Guests: Robert Piccioni
With a PhD from Stanford, and a BS from Caltech where he studied under famous physicist Richard Feynman, Dr. Robert Piccioni discussed the life and work of Albert Einstein, as well as the Big Bang, dark matter, and cosmology. Einstein initially struggled with school and couldn't find employment. Eventually though, he landed a job, and married Maleva Maric, a physics student who helped him in his work. In 1905, as an unknown clerk, he published five extraordinary papers that revolutionized science, and changed our understanding of atoms, light, gravity, mass, space, time, and the universe, itself, said Piccioni. His discoveries, which were made without a laboratory, paved the way for the technology we see in products such as DVDs, iPods, GPS, bar code scanners, computers and many others, he added.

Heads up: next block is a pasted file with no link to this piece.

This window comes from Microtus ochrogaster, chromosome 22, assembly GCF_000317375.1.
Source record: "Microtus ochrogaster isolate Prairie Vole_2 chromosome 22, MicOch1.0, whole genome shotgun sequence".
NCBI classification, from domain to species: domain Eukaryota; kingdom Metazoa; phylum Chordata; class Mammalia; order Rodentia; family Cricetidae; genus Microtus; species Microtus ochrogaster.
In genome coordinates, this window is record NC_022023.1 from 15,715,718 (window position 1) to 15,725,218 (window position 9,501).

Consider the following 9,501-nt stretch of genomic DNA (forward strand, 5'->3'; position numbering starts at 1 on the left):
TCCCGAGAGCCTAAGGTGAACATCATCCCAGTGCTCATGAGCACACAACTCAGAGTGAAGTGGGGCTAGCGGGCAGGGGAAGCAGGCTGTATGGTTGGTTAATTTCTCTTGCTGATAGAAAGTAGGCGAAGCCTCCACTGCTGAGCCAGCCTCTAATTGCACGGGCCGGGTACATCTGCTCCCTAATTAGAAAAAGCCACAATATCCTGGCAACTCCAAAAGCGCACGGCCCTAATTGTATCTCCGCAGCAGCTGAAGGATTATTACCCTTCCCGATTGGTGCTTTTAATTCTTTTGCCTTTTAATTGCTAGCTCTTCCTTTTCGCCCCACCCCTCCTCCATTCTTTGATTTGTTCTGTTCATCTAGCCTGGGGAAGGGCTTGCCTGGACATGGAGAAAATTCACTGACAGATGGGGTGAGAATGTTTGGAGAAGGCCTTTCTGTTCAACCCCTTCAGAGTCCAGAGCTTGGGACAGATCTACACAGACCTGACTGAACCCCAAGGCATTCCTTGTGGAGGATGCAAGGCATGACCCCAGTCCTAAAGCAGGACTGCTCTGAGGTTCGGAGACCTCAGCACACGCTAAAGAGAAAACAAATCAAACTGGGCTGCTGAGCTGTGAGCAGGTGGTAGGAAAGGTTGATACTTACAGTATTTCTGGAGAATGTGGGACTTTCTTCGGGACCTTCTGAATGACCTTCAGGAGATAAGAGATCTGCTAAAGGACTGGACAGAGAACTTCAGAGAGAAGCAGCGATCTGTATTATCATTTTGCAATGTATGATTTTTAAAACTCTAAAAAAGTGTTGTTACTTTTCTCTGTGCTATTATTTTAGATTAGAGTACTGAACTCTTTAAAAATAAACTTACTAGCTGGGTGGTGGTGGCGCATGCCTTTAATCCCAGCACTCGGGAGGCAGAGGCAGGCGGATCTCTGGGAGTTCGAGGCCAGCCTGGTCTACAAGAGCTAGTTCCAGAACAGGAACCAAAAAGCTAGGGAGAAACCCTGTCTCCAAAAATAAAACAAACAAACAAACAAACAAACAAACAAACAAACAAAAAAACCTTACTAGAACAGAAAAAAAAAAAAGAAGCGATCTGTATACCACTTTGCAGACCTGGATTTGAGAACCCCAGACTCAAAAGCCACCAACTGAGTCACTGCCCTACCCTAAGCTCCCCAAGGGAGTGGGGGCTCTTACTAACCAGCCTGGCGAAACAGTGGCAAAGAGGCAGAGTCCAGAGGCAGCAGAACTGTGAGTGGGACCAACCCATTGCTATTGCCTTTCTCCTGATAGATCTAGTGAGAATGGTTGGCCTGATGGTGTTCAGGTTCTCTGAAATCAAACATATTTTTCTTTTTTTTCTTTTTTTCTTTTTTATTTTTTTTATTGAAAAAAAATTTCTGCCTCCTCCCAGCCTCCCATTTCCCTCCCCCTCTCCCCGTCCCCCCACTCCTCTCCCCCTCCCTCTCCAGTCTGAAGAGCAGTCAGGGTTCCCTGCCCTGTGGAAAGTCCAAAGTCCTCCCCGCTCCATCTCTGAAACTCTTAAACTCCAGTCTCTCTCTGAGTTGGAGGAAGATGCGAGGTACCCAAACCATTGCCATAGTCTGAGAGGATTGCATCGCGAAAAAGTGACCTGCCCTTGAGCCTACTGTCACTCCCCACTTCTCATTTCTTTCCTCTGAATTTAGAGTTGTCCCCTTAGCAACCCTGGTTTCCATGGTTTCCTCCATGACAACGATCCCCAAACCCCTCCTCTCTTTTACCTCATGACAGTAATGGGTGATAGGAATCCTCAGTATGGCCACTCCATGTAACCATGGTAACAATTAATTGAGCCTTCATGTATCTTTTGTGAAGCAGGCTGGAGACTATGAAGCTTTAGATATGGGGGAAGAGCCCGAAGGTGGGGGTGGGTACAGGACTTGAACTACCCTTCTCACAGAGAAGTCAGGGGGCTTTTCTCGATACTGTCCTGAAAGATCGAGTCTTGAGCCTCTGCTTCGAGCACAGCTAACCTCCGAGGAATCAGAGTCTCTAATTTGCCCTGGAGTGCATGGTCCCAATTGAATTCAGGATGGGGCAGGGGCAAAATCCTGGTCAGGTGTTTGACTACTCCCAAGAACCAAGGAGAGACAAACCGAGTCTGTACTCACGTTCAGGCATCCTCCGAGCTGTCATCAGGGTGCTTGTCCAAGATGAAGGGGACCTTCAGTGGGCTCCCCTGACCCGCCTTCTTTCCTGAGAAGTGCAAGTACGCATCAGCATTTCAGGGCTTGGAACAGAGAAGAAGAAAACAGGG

Picciini shared a fascinating theory about the origin of the universe from physicist Lee Smolin, who postulated a kind of "cosmological natural selection." In the event of a star collapse or black hole formation, in which matter is tightly condensed, that matter could be blown out to create a new universe, similar yet separate from its parent universe. And like living creatures, universes could adapt over time to enhance their "reproductive potential."
Piccioni touched on dark matter, the invisible and mysterious substance that holds galaxies together, yet doesn't interact with visible matter. He also spoke about efforts to launch cold fusion, a safe way to harness nuclear power for clean, abundant energy. Many such claims about cold fusion have not panned out, but an offshoot known as LENR, Low Energy Nuclear Reactions, shows promise. "I think it has a real shot, and deserves to be supported," he said.
Discuss : www.lenr-forum.com